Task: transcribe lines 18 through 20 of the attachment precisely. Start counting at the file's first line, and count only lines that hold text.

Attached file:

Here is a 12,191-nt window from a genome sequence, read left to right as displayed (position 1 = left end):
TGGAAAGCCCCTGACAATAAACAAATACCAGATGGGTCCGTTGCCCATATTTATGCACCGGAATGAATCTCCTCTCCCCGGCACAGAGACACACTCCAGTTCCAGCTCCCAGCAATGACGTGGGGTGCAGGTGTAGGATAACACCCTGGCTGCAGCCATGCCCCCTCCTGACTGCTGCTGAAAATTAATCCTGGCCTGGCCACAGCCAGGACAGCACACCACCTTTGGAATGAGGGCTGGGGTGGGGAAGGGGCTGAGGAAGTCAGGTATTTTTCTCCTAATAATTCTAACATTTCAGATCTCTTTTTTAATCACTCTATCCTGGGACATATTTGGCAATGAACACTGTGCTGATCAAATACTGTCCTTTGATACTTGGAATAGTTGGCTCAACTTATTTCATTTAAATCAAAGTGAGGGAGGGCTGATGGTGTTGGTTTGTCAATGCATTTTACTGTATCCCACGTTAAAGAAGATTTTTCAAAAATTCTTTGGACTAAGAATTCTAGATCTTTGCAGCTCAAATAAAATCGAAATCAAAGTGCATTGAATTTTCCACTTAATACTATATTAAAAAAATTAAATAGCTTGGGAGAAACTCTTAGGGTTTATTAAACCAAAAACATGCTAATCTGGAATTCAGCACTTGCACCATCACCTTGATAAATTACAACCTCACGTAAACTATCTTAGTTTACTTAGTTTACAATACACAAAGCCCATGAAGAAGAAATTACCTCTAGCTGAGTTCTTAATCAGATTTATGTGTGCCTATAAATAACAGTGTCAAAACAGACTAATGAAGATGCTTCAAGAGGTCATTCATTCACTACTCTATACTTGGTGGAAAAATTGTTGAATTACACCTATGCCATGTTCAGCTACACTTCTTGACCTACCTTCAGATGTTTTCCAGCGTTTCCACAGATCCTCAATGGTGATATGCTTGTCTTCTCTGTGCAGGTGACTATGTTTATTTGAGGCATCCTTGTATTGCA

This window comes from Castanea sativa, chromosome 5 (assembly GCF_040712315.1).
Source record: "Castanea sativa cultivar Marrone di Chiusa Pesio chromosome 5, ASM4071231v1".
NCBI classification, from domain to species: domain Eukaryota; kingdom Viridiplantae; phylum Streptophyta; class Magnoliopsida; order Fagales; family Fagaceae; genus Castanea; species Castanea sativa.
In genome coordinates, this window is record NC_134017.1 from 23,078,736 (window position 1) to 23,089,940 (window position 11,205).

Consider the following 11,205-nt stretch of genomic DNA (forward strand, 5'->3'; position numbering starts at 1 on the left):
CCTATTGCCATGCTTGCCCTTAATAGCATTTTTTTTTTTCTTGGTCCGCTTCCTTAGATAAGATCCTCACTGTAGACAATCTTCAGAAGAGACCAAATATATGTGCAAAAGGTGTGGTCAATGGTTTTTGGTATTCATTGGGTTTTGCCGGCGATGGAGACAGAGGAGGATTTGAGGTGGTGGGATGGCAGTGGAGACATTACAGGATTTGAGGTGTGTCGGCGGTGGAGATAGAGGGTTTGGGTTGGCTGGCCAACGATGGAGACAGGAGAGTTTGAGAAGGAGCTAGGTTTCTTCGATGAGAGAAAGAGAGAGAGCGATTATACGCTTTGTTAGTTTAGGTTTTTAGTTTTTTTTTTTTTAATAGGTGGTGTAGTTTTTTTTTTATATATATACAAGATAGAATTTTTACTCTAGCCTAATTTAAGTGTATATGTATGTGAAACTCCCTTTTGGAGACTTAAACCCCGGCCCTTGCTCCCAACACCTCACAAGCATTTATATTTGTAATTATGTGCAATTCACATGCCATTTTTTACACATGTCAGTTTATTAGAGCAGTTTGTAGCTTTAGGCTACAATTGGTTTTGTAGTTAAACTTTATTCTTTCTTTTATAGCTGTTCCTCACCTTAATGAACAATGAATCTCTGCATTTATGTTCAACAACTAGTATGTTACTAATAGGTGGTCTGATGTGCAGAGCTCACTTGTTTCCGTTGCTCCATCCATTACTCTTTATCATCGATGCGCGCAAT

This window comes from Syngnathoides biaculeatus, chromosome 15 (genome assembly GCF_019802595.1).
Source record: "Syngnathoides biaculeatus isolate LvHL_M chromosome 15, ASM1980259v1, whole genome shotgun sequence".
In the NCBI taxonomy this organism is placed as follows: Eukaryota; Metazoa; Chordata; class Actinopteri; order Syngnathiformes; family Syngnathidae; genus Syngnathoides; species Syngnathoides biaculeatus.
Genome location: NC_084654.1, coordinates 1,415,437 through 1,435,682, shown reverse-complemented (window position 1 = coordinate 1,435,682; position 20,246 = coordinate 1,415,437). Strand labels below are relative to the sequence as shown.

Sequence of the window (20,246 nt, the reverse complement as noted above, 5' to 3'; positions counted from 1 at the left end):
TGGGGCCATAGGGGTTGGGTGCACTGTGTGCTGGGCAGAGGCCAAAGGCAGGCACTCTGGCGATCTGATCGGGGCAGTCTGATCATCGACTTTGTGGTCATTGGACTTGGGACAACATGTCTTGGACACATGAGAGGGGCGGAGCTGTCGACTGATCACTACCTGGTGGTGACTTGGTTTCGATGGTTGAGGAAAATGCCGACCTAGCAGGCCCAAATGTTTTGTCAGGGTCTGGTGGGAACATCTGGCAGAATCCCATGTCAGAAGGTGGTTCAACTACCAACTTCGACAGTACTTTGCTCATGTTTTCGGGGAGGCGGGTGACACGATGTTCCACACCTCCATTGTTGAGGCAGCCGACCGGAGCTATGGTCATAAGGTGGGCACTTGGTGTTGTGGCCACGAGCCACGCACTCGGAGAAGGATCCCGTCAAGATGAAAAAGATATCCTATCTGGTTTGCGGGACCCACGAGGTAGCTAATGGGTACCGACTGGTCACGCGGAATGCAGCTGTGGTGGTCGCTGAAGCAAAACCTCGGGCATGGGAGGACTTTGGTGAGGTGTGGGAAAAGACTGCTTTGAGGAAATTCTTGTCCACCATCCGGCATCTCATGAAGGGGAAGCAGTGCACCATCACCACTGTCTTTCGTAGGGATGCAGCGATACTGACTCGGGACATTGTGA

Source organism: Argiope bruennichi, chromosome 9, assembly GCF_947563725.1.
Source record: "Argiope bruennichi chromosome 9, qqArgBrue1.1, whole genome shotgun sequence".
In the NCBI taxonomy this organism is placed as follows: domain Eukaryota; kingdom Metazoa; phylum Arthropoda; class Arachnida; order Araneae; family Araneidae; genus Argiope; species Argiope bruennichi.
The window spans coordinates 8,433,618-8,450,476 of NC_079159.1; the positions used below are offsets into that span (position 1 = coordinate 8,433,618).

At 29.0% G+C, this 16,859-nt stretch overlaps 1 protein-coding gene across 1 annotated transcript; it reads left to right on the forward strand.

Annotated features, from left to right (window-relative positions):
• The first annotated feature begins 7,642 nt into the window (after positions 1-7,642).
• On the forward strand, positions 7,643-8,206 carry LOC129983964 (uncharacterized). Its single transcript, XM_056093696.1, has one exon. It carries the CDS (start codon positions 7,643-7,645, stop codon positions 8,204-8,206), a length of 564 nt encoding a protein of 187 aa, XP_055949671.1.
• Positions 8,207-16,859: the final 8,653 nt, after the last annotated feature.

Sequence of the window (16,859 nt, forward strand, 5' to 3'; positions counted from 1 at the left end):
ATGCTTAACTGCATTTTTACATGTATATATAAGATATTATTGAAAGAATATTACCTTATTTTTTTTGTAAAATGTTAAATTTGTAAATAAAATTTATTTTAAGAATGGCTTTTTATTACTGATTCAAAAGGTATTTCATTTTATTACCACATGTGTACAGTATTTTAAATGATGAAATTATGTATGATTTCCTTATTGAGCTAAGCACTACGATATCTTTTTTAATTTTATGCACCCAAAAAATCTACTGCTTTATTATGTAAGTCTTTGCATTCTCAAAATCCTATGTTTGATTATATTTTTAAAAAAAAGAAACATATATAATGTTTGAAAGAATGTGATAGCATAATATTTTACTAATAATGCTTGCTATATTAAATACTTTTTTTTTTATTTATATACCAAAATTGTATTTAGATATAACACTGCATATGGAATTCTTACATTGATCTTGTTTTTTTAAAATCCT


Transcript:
The window spans coordinates 8,433,618-8,450,476 of NC_079159.1; the positions used below are offsets into that span (position 1 = coordinate 8,433,618).

At 29.0% G+C, this 16,859-nt stretch overlaps 1 protein-coding gene across 1 annotated transcript; it reads left to right on the forward strand.

Annotated features, from left to right (window-relative positions):